Teresa Isaac, the executive director of the Lexington Fair Housing Council (LFHC) in Kentucky, has won the citys nonpartisan mayoral race. Isaac, a former vice mayor of Lexington, has been the director of the LFHC since April 1999. She won the November 5 election with 51 percent of the vote.
Isaac was the first executive director of the LFHC, since it was spun off from the Kentucky Fair Housing Council, its sister organization in Louisville. During her tenure, Isaac and her staff at the LFHC have assisted dozens of victims of housing discrimination file complaints and obtain relief for the discrimination they faced.
Isaac wins despite being heavily outspent by opponents in primary and general election
Isaacs opponent in the election, Scott Crosbie outspent her by more than a two to one margin. Crosbie raised $429,000 in campaign funds, while Isaac raised $212,000.
This election marked the second time this year Isaac garnered the most votes, despite being heavily outspent. In the May nonpartisan primary, both Crosbie and Lexington construction company executive Jim Gray raised and spent far more money than Isaac. Gray finished third in the primary and endorsed Isaac for mayor.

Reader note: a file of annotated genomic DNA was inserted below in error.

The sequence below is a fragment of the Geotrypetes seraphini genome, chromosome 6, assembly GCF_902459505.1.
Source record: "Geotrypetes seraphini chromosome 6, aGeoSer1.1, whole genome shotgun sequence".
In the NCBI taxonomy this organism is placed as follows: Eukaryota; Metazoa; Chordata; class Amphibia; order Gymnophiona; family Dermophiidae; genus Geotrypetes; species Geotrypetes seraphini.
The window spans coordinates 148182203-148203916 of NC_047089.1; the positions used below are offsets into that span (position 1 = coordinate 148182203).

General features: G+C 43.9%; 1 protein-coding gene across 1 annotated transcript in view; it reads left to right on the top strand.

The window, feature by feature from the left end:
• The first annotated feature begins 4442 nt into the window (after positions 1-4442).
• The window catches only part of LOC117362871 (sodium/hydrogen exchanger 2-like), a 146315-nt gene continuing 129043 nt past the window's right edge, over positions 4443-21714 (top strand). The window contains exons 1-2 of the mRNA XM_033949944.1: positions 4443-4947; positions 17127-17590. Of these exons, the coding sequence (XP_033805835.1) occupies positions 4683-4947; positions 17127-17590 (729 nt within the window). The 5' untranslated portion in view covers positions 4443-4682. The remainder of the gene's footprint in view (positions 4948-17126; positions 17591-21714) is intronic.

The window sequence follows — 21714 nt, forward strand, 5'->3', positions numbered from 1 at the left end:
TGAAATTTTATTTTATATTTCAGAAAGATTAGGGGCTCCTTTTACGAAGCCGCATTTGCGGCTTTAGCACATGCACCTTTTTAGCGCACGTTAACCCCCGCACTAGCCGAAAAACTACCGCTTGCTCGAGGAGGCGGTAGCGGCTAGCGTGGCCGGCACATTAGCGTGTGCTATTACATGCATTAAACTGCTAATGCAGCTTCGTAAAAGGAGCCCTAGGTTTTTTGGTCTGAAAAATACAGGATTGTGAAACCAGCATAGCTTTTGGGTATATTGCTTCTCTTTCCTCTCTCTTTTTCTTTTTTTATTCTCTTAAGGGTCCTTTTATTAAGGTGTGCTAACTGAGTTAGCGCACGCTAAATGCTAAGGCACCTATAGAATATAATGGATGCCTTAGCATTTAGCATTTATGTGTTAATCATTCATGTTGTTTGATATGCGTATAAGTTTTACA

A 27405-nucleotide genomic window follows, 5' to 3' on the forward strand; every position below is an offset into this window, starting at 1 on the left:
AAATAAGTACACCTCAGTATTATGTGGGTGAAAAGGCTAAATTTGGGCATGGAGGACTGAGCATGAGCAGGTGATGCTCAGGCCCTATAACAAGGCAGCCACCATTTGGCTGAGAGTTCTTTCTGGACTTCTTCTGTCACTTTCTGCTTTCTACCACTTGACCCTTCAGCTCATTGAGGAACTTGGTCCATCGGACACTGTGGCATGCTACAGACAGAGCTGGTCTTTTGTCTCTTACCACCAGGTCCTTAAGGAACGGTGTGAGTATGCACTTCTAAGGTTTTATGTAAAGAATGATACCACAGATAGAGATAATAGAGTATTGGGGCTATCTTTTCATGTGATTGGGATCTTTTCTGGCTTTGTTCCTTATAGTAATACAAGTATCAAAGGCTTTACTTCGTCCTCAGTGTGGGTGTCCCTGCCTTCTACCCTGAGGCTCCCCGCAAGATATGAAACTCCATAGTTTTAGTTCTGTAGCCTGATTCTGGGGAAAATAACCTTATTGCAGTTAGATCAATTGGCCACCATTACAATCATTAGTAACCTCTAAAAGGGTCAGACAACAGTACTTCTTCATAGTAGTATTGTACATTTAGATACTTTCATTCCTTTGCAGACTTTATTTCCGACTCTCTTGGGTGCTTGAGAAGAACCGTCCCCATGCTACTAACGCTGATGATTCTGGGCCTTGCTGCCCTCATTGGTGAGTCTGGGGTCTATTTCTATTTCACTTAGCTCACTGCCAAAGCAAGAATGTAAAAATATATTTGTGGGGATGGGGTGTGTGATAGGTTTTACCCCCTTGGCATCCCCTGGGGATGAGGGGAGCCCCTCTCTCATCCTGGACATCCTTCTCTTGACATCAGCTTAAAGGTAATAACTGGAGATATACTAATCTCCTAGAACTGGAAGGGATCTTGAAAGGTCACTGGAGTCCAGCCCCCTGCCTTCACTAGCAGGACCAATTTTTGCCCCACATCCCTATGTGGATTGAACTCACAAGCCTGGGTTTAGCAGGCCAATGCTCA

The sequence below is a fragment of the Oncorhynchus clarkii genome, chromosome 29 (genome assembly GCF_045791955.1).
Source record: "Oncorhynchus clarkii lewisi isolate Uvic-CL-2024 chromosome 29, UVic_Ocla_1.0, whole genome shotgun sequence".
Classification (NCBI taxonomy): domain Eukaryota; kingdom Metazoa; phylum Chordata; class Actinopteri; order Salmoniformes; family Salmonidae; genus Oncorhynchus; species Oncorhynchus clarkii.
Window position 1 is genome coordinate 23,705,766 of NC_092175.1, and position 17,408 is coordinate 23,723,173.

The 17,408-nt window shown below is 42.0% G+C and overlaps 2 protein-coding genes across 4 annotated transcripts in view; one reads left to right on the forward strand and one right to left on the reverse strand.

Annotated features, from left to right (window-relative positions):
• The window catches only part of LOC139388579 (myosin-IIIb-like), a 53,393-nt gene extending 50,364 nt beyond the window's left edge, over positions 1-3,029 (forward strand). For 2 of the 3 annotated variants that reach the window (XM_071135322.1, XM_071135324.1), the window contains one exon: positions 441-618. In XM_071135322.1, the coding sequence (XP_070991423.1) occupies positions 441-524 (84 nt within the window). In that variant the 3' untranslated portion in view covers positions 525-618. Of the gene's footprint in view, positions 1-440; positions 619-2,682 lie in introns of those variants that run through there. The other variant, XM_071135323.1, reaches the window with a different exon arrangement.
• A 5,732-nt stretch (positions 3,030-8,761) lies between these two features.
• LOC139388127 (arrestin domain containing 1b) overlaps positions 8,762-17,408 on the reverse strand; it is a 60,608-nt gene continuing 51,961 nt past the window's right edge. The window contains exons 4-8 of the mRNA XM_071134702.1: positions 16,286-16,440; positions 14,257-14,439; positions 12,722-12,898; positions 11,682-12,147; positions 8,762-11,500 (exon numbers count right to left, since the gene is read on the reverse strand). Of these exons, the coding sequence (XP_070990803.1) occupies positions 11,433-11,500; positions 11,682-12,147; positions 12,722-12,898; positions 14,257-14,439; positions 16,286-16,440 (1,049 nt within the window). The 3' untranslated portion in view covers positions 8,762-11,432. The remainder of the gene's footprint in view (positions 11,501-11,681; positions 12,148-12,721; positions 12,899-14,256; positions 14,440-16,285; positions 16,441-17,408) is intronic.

Isaac called perfect person to lead Lexington Kathy Bolton, a Lexington chiropractor, told the Lexington Herald-Leader that Isaac was the perfect person to lead Lexington. She listens to people and cares about them, Bolton added.
During her campaign, Isaac called for a minimum living wage of $9.63 per for all Lexington Fayette County Urban Government employees and employees who work for City contractors. She also supported an indoor smoking ban, domestic partner benefits for same sex couples, and the condemnation and purchase of the Kentucky-American Water Company, which is set to be sold to a German firm.
Isaac will take office in January 2003. She will begin meeting with outgoing Mayor Pam Miller to facilitate the transition between administrations.
Lexington is currently Kentuckys largest city, although the January 2003 merger of Louisville and Jefferson County will drop it back to second largest. It is also home to the University of Kentucky.